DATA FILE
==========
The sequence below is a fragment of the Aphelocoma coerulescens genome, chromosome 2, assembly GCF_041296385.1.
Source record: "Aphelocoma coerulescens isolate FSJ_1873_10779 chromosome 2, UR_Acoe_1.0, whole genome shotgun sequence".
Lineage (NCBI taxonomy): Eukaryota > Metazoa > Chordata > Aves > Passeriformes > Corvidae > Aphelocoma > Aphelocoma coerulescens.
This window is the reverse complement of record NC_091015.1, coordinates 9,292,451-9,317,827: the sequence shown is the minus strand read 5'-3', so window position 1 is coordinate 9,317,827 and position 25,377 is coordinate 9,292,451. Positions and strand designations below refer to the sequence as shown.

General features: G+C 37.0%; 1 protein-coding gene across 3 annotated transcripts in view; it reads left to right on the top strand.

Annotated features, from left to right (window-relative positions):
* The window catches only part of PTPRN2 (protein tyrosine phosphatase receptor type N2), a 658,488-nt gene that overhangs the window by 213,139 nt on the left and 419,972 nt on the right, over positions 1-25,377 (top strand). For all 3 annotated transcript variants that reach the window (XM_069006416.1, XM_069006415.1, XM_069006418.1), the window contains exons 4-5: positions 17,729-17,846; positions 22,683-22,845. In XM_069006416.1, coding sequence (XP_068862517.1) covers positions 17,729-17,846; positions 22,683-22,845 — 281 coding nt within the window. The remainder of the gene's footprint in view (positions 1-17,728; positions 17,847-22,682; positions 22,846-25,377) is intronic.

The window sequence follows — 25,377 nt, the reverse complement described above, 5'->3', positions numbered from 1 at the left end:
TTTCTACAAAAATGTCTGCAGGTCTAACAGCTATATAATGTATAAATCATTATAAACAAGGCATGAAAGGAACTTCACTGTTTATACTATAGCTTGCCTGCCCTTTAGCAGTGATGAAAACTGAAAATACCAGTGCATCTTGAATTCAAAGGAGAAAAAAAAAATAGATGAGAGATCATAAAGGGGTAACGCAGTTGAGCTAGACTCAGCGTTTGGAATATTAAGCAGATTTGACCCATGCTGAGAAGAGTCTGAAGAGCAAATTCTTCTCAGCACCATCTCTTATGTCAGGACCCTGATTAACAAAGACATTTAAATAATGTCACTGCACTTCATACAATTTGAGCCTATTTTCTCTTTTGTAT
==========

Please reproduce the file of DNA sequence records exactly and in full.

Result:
The sequence below is a fragment of the Aphelocoma coerulescens genome, chromosome 2, assembly GCF_041296385.1.
Source record: "Aphelocoma coerulescens isolate FSJ_1873_10779 chromosome 2, UR_Acoe_1.0, whole genome shotgun sequence".
Lineage (NCBI taxonomy): Eukaryota > Metazoa > Chordata > Aves > Passeriformes > Corvidae > Aphelocoma > Aphelocoma coerulescens.
This window is the reverse complement of record NC_091015.1, coordinates 9,292,451-9,317,827: the sequence shown is the minus strand read 5'-3', so window position 1 is coordinate 9,317,827 and position 25,377 is coordinate 9,292,451. Positions and strand designations below refer to the sequence as shown.

General features: G+C 37.0%; 1 protein-coding gene across 3 annotated transcripts in view; it reads left to right on the top strand.

Annotated features, from left to right (window-relative positions):
* The window catches only part of PTPRN2 (protein tyrosine phosphatase receptor type N2), a 658,488-nt gene that overhangs the window by 213,139 nt on the left and 419,972 nt on the right, over positions 1-25,377 (top strand). For all 3 annotated transcript variants that reach the window (XM_069006416.1, XM_069006415.1, XM_069006418.1), the window contains exons 4-5: positions 17,729-17,846; positions 22,683-22,845. In XM_069006416.1, coding sequence (XP_068862517.1) covers positions 17,729-17,846; positions 22,683-22,845 — 281 coding nt within the window. The remainder of the gene's footprint in view (positions 1-17,728; positions 17,847-22,682; positions 22,846-25,377) is intronic.

The window sequence follows — 25,377 nt, the reverse complement described above, 5'->3', positions numbered from 1 at the left end:
TTTCTACAAAAATGTCTGCAGGTCTAACAGCTATATAATGTATAAATCATTATAAACAAGGCATGAAAGGAACTTCACTGTTTATACTATAGCTTGCCTGCCCTTTAGCAGTGATGAAAACTGAAAATACCAGTGCATCTTGAATTCAAAGGAGAAAAAAAAAATAGATGAGAGATCATAAAGGGGTAACGCAGTTGAGCTAGACTCAGCGTTTGGAATATTAAGCAGATTTGACCCATGCTGAGAAGAGTCTGAAGAGCAAATTCTTCTCAGCACCATCTCTTATGTCAGGACCCTGATTAACAAAGACATTTAAATAATGTCACTGCACTTCATACAATTTGAGCCTATTTTCTCTTTTGTAT